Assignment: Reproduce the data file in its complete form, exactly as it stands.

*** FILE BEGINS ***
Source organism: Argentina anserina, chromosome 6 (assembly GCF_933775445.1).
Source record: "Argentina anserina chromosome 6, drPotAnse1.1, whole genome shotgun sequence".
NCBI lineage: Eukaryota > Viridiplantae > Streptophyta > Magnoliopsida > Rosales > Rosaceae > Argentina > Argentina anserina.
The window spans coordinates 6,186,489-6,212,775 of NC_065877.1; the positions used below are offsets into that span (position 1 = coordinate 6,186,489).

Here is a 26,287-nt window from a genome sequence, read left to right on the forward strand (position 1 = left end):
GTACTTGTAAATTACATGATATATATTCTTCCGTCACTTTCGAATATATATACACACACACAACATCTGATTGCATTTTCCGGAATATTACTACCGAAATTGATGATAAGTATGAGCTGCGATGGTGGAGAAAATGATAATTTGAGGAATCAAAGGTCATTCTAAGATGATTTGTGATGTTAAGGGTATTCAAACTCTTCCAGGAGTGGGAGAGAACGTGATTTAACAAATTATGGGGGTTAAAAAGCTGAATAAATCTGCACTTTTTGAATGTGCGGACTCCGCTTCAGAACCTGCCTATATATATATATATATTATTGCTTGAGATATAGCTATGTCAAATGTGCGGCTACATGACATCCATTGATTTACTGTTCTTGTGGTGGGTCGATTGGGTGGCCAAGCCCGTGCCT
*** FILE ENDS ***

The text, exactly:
Source organism: Argentina anserina, chromosome 6 (assembly GCF_933775445.1).
Source record: "Argentina anserina chromosome 6, drPotAnse1.1, whole genome shotgun sequence".
NCBI lineage: Eukaryota > Viridiplantae > Streptophyta > Magnoliopsida > Rosales > Rosaceae > Argentina > Argentina anserina.
The window spans coordinates 6,186,489-6,212,775 of NC_065877.1; the positions used below are offsets into that span (position 1 = coordinate 6,186,489).

Here is a 26,287-nt window from a genome sequence, read left to right on the forward strand (position 1 = left end):
GTACTTGTAAATTACATGATATATATTCTTCCGTCACTTTCGAATATATATACACACACACAACATCTGATTGCATTTTCCGGAATATTACTACCGAAATTGATGATAAGTATGAGCTGCGATGGTGGAGAAAATGATAATTTGAGGAATCAAAGGTCATTCTAAGATGATTTGTGATGTTAAGGGTATTCAAACTCTTCCAGGAGTGGGAGAGAACGTGATTTAACAAATTATGGGGGTTAAAAAGCTGAATAAATCTGCACTTTTTGAATGTGCGGACTCCGCTTCAGAACCTGCCTATATATATATATATATTATTGCTTGAGATATAGCTATGTCAAATGTGCGGCTACATGACATCCATTGATTTACTGTTCTTGTGGTGGGTCGATTGGGTGGCCAAGCCCGTGCCT